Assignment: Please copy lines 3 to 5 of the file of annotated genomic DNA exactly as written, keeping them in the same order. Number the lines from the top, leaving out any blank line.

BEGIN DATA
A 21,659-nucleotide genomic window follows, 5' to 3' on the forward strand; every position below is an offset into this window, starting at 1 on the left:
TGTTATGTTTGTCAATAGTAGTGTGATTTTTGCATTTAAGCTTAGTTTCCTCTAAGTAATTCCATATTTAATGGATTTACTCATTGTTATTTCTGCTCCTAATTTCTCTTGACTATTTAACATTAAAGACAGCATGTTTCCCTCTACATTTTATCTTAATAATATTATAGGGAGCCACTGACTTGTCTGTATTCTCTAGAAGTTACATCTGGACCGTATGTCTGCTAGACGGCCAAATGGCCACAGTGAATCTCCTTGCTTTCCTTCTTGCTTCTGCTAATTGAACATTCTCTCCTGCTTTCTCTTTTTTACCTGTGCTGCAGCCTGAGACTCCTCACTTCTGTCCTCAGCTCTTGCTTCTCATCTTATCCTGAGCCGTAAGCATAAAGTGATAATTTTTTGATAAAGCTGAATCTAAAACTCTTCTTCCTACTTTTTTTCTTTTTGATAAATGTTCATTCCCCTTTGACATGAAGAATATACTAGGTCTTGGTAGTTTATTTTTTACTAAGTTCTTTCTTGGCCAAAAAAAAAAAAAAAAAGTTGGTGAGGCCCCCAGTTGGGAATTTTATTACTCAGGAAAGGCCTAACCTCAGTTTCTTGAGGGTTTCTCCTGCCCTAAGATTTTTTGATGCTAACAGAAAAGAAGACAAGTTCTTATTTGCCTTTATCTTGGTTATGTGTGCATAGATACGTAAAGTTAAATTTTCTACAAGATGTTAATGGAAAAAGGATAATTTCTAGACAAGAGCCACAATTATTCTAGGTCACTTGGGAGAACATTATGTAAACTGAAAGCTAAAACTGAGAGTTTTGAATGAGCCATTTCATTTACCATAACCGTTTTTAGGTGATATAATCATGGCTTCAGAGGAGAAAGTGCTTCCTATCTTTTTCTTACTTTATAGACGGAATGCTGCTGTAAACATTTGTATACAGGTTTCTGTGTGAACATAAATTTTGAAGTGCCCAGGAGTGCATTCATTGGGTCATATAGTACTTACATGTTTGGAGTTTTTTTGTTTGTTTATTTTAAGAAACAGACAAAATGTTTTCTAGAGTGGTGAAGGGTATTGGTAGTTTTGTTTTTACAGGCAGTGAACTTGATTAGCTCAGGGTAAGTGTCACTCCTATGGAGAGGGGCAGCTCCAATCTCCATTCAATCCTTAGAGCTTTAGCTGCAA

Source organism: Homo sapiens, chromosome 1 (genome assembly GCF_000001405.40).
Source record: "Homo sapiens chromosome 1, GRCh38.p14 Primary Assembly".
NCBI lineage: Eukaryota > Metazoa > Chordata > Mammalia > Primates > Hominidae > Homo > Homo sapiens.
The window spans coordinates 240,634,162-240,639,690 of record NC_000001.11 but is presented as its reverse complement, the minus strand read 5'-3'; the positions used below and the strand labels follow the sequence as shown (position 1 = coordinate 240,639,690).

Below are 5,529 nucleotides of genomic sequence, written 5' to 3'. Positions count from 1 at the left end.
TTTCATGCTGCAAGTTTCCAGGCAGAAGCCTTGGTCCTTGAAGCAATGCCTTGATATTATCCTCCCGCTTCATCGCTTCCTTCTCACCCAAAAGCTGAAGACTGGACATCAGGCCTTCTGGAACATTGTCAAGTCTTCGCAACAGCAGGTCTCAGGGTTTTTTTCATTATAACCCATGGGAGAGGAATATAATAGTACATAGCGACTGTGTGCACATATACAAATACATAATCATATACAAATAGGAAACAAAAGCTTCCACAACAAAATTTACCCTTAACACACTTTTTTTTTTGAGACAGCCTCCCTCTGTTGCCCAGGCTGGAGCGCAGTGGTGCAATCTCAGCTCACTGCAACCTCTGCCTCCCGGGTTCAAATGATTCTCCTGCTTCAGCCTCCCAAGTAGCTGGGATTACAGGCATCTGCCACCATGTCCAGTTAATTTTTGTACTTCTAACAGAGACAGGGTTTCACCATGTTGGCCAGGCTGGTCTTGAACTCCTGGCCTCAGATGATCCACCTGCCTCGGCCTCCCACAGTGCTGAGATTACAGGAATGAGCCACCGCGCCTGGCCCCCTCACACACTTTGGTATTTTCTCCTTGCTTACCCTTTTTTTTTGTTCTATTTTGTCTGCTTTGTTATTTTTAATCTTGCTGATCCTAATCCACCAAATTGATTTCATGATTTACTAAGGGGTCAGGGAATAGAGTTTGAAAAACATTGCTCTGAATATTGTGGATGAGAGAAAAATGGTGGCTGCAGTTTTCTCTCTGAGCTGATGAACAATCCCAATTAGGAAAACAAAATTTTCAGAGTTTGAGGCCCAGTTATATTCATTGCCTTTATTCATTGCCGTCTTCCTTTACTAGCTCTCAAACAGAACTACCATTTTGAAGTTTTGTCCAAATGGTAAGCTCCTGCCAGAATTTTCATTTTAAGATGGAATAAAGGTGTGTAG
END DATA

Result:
Source organism: Homo sapiens, chromosome 1 (genome assembly GCF_000001405.40).
Source record: "Homo sapiens chromosome 1, GRCh38.p14 Primary Assembly".
NCBI lineage: Eukaryota > Metazoa > Chordata > Mammalia > Primates > Hominidae > Homo > Homo sapiens.